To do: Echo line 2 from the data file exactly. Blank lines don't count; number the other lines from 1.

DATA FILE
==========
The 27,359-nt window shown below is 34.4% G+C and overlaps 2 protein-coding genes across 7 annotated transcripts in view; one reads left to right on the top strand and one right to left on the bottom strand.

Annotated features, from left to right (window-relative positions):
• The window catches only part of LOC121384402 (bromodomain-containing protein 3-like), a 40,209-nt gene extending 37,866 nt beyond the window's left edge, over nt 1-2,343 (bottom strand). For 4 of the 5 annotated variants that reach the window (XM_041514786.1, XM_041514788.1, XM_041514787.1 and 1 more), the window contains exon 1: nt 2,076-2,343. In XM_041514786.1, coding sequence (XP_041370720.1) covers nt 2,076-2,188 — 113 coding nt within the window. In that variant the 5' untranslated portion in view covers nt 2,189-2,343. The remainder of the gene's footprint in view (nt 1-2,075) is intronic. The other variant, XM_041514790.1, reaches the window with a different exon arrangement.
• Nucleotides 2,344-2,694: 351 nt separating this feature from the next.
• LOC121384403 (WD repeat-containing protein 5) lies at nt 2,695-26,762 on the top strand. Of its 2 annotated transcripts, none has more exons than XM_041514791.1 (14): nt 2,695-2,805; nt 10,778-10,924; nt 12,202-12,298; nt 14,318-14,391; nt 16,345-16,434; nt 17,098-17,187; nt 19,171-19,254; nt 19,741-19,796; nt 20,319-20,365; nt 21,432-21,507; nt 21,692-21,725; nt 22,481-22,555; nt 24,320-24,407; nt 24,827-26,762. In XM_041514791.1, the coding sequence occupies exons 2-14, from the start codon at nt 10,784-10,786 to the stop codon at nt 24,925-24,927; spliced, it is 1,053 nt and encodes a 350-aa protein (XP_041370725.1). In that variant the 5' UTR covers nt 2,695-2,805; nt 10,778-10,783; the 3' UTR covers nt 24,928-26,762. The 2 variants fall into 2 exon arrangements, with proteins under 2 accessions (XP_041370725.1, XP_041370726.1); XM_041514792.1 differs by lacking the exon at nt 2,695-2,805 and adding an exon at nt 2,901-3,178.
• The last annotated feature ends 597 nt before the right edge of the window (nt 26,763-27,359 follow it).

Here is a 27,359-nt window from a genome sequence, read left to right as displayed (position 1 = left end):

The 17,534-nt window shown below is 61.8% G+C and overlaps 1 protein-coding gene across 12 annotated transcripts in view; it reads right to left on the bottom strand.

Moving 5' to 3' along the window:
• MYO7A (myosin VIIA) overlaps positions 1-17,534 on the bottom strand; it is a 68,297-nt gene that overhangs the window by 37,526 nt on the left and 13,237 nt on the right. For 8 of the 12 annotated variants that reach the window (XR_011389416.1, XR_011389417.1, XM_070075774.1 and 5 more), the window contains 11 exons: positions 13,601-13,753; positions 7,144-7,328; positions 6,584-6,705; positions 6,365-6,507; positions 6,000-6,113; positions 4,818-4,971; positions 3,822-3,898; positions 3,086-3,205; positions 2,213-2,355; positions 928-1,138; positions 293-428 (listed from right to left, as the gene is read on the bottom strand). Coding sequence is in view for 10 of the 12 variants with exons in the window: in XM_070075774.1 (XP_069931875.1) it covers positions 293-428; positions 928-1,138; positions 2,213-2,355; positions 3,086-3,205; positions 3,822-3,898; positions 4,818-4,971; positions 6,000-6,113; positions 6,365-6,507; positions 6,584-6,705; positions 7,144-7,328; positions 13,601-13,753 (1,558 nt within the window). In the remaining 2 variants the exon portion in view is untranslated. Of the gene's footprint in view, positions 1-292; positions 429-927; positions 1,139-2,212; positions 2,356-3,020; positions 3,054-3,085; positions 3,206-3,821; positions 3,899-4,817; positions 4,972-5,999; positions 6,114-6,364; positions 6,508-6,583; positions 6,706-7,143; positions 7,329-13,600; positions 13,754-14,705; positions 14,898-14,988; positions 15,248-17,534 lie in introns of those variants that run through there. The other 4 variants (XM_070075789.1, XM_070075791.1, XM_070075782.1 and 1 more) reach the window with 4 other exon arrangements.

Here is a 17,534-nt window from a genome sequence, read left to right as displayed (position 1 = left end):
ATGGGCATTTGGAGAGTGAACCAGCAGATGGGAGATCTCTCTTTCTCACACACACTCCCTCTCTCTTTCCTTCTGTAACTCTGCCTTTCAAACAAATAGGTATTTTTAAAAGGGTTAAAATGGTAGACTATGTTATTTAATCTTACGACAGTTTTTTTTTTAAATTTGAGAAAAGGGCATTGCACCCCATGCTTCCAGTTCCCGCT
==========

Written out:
Annotated features, from left to right (window-relative positions):